Earlier this week, I was in Washington to attend my first ever NIH study section as an actual reviewer. It was definitely an illuminating experience, and overall I left with, believe it or not, more faith in the system the NIH uses to determine how grant money is doled out. Maybe I’ll become more cynical after I’ve attended a few, but this session was full of very fair but tough-minded reviewers who really wanted to score everything high but couldn’t. Perhaps I’ll write in more detail about it after I’ve had a chance to absorb the experience; given the confidentiality of the meeting (we had to turn in all the grants and our reviews at the end, including CDs), I’m not sure how much I could actually discuss, and a post of vague generalities probably wouldn’t satisfy you, my reader, that much. Certainly, it wouldn’t deliver your daily recommended quota of Respectful Insolence™.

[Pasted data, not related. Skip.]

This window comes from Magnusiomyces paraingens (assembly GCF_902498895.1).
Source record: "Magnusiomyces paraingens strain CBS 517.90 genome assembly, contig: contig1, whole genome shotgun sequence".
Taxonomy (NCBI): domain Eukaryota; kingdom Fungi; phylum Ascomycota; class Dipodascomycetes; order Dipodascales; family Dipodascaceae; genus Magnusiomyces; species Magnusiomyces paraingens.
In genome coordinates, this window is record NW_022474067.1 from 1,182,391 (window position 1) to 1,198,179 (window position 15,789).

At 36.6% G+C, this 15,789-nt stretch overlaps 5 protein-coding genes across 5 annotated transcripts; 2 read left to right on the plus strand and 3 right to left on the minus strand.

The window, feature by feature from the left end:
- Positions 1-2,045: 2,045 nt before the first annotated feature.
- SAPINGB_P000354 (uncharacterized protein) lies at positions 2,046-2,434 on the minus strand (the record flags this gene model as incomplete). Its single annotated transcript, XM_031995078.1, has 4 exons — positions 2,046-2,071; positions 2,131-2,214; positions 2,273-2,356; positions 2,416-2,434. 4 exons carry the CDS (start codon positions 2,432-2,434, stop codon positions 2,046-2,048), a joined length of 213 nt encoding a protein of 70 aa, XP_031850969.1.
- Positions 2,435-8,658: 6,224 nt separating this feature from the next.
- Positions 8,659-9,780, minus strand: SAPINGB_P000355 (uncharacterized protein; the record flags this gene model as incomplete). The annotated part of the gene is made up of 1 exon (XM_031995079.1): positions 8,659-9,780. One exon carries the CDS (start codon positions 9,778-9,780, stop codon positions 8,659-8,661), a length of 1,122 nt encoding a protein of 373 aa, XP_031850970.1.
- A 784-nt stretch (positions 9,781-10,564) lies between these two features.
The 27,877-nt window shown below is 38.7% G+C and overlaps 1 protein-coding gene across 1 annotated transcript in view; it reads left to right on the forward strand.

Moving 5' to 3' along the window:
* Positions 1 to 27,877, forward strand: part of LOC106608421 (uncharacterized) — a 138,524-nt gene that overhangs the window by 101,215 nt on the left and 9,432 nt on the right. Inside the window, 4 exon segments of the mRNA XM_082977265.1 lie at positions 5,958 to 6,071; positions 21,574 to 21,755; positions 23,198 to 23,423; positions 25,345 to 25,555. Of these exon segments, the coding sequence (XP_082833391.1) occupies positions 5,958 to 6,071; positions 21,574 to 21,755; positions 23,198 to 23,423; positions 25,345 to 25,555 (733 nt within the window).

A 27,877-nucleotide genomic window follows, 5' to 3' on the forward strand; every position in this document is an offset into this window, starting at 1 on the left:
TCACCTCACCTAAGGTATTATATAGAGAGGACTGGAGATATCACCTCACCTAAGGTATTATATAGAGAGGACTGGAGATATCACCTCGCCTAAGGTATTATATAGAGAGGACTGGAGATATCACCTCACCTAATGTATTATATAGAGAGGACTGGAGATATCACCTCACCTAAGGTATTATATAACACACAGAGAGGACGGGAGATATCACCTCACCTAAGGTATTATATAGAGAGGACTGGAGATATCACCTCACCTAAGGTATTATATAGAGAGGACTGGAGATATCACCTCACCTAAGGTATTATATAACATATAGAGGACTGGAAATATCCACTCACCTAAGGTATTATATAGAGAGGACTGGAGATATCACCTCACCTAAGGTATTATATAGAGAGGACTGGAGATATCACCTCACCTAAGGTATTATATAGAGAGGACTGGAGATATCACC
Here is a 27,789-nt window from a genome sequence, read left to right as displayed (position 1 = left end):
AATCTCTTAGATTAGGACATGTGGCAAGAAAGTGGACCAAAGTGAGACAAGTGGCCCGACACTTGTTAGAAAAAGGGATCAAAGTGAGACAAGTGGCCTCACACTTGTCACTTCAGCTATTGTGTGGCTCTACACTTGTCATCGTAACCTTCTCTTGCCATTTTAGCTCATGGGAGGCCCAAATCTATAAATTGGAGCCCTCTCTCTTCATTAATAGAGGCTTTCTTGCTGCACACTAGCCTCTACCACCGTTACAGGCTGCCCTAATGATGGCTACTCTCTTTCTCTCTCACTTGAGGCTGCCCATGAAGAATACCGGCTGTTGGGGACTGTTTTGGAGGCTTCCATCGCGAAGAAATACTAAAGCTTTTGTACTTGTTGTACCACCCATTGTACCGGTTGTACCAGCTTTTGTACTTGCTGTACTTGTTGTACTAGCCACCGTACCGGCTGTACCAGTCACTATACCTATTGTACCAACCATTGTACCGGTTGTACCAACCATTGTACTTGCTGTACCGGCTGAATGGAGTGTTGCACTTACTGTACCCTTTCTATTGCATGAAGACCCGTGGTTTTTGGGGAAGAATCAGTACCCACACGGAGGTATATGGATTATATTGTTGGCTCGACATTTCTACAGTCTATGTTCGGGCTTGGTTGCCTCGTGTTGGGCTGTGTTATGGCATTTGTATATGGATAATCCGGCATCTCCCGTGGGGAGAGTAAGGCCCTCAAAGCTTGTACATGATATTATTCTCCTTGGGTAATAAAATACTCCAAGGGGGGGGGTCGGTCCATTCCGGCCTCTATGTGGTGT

So how about an anecdote about something that happened the evening after the study section meeting ended instead?
I had driven down to D.C. this time and rather regretted it. The last couple of days, the entire mid-Atlantic coast has been deluged with enormous quantities of rain, and it began in earnest Sunday evening while I was on my way. It took me over an hour to get through the 10 mile stretch of the Delaware Turnpike, and, as I neared D.C., intermittent violent downpours turned visibility to near zero and seriously tempted me to pull over and wait for Nature’s fury to pass. Eventually, I made it to the hotel, but the trip took nearly two hours longer than it normally does.